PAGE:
In Gram-negative bacteria, the Sec system can transport a variety of proteins into the extracellular medium, including toxins and enzymes (Chatzi et al., 2013), which play an important role in bacterial virulence. In the Sec system SecA plays a central role in directing Sec-dependent transport, while SecE and SecY are membrane proteins that form a channel in the membrane which provides the core molecular machinery to direct secretion (Crane and Randall, 2017). Another Sec protein, YidC, is very important to E. coli survival and deletion of YidC will interfere with the insertion of Sec-dependent membrane proteins, thus affecting secretion processes of bacteria (Samuelson et al., 2000). In this study, we found that SecAEY and YidC proteins were succinylated, and SecA and SecY had five and six modification sites, respectively, indicating that succinylation modification plays a central role in the Sec system.

Other virulence factors such as tdh, sodB, clpP were also succinylated. tdh gene encodes thermostable direct hemolysin (TDH), which is a major virulence factor in V. alginolyticus (Avsever, 2016). Our previous research found that sodb and clpp genes are important virulence factors of V. alginolyticus, and deletion of those genes leads to reduction of bacterial virulence, suggesting they have potential application for the construction of live attenuated vaccines (Chen et al., 2019a; Chen et al., 2019b). Many virulence factors of V. alginolyticus were found to be succinylated in this study, indicating that lysine succinylation may play a crucial role in regulating the virulence of V. alginolyticus.


Vibrio alginolyticus is an opportunistic and halophilic Gram-negative pathogen, which impedes development of the aquaculture sector for some species of fish and affects human health. However, the intrinsic biological behavior of V. alginolyticus is largely unknown. Many studies have shown that succinylation of lysine within proteins is involved in the regulation of bacterial physiology and plays a major role in many biological processes. In this study we successfully identified a total of 2,082 succinylation sites matched with 671 proteins in V. alginolyticus. Of these 1,005 peptides and 502 proteins overlapped with acetylated proteins, indicating extensive overlap between these two PTMs, and these proteins were involved in glycolysis/gluconeogenesis, TCA cycle, and pyruvate metabolism. In conclusion, the succinylome of V. alginolyticus was analyzed for the first time revealing possible biological roles of lysine succinylated proteins, 7.5% of which were predicted to be virulence factors and may thus provide possible targets for the development of attenuated vaccines.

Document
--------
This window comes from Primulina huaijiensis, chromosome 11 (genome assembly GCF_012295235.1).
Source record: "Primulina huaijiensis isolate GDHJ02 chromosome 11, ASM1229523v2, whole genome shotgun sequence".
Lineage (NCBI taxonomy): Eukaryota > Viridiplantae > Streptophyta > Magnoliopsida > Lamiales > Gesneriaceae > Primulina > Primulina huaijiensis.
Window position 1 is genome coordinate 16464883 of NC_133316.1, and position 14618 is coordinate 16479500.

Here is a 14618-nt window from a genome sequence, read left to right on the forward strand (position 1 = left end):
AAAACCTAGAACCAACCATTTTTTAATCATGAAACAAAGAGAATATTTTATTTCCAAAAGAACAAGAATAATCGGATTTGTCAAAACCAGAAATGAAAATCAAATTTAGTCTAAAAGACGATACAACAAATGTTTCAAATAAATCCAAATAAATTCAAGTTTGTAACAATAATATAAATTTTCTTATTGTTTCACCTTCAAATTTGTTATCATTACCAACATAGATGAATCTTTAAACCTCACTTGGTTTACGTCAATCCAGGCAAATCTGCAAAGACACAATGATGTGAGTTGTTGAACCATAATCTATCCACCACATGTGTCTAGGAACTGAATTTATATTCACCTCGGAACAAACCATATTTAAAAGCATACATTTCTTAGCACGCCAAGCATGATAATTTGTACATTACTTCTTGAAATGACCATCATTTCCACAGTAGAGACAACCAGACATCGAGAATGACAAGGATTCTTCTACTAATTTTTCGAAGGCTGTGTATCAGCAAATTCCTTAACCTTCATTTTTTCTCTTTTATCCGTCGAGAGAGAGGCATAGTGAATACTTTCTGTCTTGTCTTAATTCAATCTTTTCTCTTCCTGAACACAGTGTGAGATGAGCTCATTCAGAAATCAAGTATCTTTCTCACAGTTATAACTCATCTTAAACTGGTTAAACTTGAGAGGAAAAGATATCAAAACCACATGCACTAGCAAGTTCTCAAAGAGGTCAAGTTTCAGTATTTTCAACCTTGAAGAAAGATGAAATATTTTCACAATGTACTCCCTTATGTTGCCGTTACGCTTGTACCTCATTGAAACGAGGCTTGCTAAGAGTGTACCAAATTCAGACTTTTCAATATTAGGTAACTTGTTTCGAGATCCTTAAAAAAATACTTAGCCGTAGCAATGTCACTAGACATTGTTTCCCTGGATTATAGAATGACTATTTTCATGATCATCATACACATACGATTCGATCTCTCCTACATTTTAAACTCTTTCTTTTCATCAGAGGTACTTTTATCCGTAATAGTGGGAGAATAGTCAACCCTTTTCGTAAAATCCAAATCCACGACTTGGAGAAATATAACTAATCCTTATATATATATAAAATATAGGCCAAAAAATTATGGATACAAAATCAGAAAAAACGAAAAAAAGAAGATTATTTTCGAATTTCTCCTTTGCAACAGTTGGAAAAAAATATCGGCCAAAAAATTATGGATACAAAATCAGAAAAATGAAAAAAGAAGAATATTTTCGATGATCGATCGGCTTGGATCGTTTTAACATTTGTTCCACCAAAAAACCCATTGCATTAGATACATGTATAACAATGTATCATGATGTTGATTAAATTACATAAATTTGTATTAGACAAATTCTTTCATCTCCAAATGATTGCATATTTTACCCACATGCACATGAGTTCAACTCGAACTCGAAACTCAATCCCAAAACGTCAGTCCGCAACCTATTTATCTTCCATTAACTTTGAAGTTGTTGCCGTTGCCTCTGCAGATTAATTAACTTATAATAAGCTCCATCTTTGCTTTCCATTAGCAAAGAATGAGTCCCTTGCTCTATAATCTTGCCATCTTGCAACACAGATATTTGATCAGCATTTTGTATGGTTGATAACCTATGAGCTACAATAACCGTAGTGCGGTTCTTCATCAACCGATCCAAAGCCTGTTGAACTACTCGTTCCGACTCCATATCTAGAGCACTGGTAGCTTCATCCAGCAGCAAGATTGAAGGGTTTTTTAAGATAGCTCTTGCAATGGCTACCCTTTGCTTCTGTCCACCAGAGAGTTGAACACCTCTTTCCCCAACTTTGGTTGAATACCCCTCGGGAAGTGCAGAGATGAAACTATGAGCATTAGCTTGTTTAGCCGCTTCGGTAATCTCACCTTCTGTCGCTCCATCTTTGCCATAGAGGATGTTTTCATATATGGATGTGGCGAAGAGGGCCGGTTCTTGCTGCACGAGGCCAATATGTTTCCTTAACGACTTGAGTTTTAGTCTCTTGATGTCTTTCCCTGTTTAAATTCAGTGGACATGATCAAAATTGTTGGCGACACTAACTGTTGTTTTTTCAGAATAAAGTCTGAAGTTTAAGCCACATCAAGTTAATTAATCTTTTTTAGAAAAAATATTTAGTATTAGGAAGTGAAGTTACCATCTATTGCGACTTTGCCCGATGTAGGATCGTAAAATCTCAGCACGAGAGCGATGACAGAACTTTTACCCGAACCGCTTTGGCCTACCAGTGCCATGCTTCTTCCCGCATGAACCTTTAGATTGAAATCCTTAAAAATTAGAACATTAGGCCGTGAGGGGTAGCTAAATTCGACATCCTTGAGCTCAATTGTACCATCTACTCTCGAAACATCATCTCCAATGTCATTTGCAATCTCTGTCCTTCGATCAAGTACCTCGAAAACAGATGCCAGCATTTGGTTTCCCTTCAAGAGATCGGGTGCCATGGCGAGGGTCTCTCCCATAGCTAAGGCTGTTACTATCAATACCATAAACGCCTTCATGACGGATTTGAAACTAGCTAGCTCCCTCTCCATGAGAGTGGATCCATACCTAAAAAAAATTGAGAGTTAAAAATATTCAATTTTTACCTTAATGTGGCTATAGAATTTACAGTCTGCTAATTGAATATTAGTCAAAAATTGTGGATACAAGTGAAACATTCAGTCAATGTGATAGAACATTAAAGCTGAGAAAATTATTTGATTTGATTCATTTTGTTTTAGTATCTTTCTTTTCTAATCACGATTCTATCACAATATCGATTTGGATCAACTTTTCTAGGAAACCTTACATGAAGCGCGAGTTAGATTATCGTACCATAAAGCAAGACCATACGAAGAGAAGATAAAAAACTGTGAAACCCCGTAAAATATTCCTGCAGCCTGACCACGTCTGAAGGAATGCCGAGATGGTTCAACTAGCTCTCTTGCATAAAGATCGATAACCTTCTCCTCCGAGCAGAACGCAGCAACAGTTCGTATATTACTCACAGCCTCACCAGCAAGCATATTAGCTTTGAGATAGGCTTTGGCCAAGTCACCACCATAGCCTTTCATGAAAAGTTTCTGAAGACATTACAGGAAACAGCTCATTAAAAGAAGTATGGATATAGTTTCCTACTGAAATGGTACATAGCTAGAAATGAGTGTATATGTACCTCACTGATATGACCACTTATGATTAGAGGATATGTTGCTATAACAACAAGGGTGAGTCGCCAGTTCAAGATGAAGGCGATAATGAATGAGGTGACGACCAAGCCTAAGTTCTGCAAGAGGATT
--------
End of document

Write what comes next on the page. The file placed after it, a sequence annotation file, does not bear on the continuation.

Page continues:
Data Availability Statement

The mass spectrometry proteomics data have been deposited to the ProteomeXchange Consortium ( via the iProX partner repository with the dataset identifier PXD023153.

Author Contributions

HP and WL conceived the research project. FZ, YC, and HZ performed the experiments. WL, XL, and SR performed the data analysis. HP, WL, RH, SJM, XL and JJ interpret the data and discussed the results. WL wrote the manuscript. All authors contributed to the article and approved the submitted version.


This work was sponsored by grants from Shenzhen Science and Technology Project (JCYJ20190813104207152 and JCYJ20170818111629778), NSFC projects (Nos. 32073015, 31670129, and 31802343), Southern Marine Science and Engineering Guangdong Laboratory (Zhan jiang) (No. ZJW-2019-06). The author SR thankfully acknowledges China Post-doctoral Science Foundation for the financial support to carry out the Post-doctoral research work (Grant No. 2019M662214). We also thank Novogene Co., Ltd. for the technical support.

Conflict of Interest

The authors declare that the research was conducted in the absence of any commercial or financial relationships that could be construed as a potential conflict of interest.

Supplementary Material

The Supplementary Material for this article can be found online at:

Supplementary Table 1 | The identified succinylated proteins and sites in V. alginolyticus.

Supplementary Table 2 | The identified succinylated peptides in V. alginolyticus.


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Keywords: Vibrio alginolyticus, lysine succinylation, acetylation, crosstalk, virulence factors

Citation: Zeng F, Pang H, Chen Y, Zheng H, Li W, Ramanathan S, Hoare R, Monaghan SJ, Lin X and Jian J (2021) First Succinylome Profiling of Vibrio alginolyticus Reveals Key Role of Lysine Succinylation in Cellular Metabolism and Virulence. Front. Cell. Infect. Microbiol. 10:626574. doi: 10.3389/fcimb.2020.626574

Received: 06 November 2020; Accepted: 22 December 2020;
Published: 05 February 2021.

Edited by:

Lixing Huang, Jimei University, China

Reviewed by:

Huan Liu, Shaanxi University of Science and Technology, China
Yang Zhou, Huazhong Agricultural University, China
Hui Li, Sun Yat-Sen University, China

Copyright © 2021 Zeng, Pang, Chen, Zheng, Li, Ramanathan, Hoare, Monaghan, Lin and Jian. This is an open-access article distributed under the terms of the Creative Commons Attribution License (CC BY). The use, distribution or reproduction in other forums is permitted, provided the original author(s) and the copyright owner(s) are credited and that the original publication in this journal is cited, in accordance with accepted academic practice. No use, distribution or reproduction is permitted which does not comply with these terms.

*Correspondence: Huanying Pang,; Wanxin Li,

These authors have contributed equally to this work and share first authorship